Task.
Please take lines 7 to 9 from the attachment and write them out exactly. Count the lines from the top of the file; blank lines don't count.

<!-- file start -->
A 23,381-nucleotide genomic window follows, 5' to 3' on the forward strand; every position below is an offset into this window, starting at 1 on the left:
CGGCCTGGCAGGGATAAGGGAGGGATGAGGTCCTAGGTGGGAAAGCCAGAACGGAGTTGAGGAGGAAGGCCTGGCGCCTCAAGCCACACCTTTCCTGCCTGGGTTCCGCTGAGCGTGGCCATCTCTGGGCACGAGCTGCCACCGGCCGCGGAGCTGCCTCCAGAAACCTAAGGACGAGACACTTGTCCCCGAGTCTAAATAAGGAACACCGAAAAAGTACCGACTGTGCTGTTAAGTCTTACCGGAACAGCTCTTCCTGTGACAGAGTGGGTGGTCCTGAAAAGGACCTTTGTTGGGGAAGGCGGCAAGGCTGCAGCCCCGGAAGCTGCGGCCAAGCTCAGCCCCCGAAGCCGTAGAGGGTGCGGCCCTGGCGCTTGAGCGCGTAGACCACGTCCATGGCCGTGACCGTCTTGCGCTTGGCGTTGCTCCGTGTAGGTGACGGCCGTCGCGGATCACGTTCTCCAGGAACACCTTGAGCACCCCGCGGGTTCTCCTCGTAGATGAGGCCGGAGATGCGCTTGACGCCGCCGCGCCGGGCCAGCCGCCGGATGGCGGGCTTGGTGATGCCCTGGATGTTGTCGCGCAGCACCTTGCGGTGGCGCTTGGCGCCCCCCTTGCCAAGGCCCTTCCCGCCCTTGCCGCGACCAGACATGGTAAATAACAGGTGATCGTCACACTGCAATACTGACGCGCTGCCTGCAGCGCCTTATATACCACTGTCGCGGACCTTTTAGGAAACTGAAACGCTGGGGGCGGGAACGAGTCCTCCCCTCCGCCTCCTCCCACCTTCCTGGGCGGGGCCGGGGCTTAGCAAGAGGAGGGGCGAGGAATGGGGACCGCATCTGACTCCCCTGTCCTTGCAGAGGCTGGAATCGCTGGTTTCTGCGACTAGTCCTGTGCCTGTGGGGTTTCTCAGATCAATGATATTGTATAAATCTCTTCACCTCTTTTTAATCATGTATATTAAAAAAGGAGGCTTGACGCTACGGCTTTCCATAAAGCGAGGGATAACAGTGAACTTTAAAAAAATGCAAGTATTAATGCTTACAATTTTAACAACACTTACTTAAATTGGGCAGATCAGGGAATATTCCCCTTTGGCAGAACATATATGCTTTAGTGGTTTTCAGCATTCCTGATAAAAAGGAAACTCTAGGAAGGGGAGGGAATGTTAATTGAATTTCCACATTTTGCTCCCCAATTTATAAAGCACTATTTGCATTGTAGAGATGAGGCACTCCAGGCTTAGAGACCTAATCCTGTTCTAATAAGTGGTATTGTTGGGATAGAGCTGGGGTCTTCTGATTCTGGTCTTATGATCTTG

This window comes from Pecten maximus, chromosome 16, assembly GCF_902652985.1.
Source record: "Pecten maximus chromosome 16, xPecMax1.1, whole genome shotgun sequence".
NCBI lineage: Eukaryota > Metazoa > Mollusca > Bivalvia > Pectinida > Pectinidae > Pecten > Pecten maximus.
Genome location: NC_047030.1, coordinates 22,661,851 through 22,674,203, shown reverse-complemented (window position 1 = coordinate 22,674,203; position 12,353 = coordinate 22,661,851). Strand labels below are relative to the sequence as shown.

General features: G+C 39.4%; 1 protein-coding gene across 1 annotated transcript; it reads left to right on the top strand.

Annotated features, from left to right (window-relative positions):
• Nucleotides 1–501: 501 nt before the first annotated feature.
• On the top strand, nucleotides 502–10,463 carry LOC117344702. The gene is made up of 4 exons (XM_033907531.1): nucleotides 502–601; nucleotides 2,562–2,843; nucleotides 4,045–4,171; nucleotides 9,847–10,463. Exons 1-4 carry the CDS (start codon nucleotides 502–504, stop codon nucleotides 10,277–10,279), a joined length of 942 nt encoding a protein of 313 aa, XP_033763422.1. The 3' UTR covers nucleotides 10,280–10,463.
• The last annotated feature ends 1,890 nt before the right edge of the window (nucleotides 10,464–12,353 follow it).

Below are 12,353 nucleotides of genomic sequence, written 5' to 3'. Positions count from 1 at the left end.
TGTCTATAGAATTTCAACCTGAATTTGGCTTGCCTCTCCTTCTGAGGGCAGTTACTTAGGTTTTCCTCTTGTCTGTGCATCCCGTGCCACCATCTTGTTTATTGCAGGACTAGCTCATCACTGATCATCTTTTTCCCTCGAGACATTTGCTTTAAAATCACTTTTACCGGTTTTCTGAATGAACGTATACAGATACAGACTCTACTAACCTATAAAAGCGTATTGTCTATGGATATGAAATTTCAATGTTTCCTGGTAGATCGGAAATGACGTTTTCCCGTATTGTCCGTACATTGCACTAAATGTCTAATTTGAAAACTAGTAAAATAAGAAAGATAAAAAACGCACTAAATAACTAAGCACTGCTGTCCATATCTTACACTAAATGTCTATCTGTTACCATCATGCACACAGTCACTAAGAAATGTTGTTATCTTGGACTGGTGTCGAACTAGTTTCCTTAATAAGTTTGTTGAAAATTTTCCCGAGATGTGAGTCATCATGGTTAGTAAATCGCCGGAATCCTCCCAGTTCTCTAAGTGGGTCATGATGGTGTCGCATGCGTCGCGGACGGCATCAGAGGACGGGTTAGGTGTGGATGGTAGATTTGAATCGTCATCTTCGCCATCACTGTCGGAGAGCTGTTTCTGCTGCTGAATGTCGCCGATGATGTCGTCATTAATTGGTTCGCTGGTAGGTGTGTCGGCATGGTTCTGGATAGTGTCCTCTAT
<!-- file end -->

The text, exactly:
General features: G+C 39.4%; 1 protein-coding gene across 1 annotated transcript; it reads left to right on the top strand.

Annotated features, from left to right (window-relative positions):
• Nucleotides 1–501: 501 nt before the first annotated feature.